MARINE CORPS BASE CAMP LEJEUNE, N.C. --
Carolina Marine Air-Ground Task Force Female Commanders Assembly
MARINE CORPS BASE CAMP LEJEUNE, NC – Thirteen female Marine commanders from across the Marine Air-Ground Task Force, assembled at the Paradise Point Golf Course on Camp Lejeune, North Carolina, April 5, to nurture the bonds of the sisterhood they created throughout their time in service. These bonds allow them to navigate their time in the Marine Corps with female support that was uncommon earlier in their careers.
About nine percent of all Marines are female, and only about four percent of Marine officers are women; less than one percent of that group reach senior officer ranks.
“It’s really important that young females can see themselves in our organization,” said Col. Lauren Edwards, the commanding officer of Combat Logistics Regiment 27. “Not everybody can see themselves because they don’t have people to look up to. Hopefully, we’re doing that for them.”
The assembled commanders have over two centuries of combined experience, which helped develop their resiliency and technical aspects of their job. Lt. Col. Emmaline Hill, the CO of Marine Corps Combat Logistics Battalion 6, shared that she was “trained to ensure our Marines are proficient in their technical skills – by the book, valuing individual mastery and accomplishments like physical fitness scores, rifle qualifications, and how well they can perform the technical aspects of their job.”
Through the years, the commanders have confided in mentors for guidance as they transformed from junior officers into commanding officers. “Our ability to collaborate [as leaders] and build complex teams to solve problems and frame them as opportunities – It’s inspirational,” said Lt. Col. Christie Everett, the CO of Headquarters and Support Battalion, School of Infantry-East. “Life challenges present themselves while you're in service.”
II Marine Expeditionary Force takes pride in the strong leadership that exists within its ranks as the Marine Corps continues to select, based on performance, the best and brightest commanders to lead its Marines. In accepting these highly coveted leadership positions, the ladies are accruing more time not just in the Corps but also time building strong familial ties with each other.
“When you join the Marine Corps, you join a whole other family,” Hill said. “The people that surround you on a daily basis will pick up your children, make your family dinner and [become] an extension to your family.”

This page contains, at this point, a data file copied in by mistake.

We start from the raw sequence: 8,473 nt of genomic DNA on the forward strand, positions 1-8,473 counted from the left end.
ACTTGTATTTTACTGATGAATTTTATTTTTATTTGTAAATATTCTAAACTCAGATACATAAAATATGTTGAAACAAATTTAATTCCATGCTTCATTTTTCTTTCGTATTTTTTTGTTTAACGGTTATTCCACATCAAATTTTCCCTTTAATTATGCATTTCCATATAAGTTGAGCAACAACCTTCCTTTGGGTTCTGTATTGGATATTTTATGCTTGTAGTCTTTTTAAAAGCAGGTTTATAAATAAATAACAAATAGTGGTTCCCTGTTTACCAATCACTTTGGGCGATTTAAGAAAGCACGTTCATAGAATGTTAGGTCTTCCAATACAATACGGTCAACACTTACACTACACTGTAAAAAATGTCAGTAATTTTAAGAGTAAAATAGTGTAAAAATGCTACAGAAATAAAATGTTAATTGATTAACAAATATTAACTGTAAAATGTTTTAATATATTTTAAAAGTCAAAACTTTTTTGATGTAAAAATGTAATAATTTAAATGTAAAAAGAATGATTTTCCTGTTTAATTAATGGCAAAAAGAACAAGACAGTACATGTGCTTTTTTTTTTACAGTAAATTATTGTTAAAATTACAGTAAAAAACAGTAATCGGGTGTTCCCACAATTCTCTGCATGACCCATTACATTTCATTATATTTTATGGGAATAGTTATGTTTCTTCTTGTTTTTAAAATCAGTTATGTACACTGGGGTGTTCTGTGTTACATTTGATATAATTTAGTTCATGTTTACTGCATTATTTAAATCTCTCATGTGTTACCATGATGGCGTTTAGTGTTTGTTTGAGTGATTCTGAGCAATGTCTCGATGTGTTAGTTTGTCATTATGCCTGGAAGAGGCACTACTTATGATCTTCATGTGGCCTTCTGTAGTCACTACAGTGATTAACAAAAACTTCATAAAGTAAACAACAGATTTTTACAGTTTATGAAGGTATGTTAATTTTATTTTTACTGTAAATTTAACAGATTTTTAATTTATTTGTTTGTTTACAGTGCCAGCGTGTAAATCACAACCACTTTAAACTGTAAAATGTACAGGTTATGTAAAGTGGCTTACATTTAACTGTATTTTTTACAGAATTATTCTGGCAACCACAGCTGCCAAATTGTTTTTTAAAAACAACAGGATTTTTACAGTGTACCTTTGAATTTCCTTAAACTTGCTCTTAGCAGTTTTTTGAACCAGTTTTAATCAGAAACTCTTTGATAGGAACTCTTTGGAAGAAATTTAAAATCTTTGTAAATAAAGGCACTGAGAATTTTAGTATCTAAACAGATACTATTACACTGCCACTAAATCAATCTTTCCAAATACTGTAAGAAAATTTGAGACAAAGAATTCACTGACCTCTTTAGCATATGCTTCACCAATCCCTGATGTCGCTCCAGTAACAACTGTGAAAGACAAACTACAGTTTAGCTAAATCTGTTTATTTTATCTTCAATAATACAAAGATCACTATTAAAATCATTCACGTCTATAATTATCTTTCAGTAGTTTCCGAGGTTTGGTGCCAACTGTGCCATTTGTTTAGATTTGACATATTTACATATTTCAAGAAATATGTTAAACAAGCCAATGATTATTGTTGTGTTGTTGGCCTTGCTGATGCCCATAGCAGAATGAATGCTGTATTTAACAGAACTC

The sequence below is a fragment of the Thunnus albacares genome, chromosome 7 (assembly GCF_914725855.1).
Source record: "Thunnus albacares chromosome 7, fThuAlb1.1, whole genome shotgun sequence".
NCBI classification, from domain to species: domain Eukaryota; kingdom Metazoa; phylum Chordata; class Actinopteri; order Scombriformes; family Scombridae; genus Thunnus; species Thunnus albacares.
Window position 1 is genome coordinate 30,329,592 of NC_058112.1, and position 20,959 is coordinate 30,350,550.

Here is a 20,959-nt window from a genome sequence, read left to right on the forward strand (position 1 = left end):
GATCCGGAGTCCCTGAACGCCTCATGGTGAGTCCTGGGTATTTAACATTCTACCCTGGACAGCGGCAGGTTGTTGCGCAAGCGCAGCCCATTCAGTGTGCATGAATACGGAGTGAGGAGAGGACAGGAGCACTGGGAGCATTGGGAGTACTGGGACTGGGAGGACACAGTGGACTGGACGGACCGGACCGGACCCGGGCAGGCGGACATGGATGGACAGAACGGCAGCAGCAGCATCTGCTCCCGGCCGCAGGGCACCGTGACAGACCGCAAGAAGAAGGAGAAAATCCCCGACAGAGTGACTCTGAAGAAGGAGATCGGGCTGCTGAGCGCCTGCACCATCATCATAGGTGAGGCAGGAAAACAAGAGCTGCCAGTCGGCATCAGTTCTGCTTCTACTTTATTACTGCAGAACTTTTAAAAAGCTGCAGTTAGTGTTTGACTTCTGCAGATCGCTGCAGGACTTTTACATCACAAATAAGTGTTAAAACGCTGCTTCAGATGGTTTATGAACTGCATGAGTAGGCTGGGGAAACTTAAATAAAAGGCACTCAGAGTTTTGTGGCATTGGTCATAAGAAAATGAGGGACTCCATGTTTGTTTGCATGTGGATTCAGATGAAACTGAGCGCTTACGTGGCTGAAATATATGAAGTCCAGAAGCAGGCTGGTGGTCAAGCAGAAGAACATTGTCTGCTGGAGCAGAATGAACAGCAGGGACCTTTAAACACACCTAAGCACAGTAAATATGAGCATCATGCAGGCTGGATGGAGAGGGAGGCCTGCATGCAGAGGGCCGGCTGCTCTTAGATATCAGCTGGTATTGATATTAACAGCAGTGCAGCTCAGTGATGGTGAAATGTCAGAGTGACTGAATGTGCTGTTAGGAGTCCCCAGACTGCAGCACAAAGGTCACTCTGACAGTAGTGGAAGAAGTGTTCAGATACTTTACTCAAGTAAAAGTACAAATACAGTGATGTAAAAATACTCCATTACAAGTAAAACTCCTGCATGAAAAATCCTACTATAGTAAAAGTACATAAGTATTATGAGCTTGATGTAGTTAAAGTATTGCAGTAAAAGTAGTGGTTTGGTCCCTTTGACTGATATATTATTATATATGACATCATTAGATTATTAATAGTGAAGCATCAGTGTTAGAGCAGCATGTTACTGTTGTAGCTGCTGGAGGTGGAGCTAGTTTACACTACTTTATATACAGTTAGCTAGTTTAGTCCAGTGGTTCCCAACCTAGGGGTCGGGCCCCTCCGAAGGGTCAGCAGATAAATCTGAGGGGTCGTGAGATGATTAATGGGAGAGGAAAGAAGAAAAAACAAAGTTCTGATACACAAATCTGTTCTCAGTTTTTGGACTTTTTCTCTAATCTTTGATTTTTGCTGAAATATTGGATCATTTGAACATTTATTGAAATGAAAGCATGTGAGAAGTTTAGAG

Since 1918, women in the Marine Corps have served the Nation, continuously breaking down barriers of inclusion and equality. Women could not commission as officers until 1942; and it wasn’t until 1993 that women were allowed to fly combat aircraft. Finally, in 2017, the first female graduated Infantry Officer Course. Today women command battalions, have integrated into the infantry, and continue to overcome adversities, passing the torch to the next generation to continue the legacy of those who precede them.
“The Marine Corps still has a long way to go when it comes to women in the service and in leadership positions,” said Col. Cameron Fitzsimmons, the CO of Ground Supply School. “Having this large group of women within the Carolina MAGTF serving as commanders demonstrates to young female Marines of every rank that their potential is only limited by what they think they cannot achieve. They can look at us and believe in the potential of realizing their aspirations.”
The II Marine Expeditionary Force continues to employ Marines based on merit, leadership capabilities and skills to command, lead, and influence the Carolina MAGTF, which is a testament to these 13 commanders and the modern-day Marine Corps.
For the complete list of Carolina MAGTF’s female Marine commanders, please visit the following link: https://www.iimef.marines.mil/News/Article/3357381/14-women-marine-commanders-assembly/
To learn more about the history of females in the Marine Corps, visit https://www.womenmarines.org/wma-history/.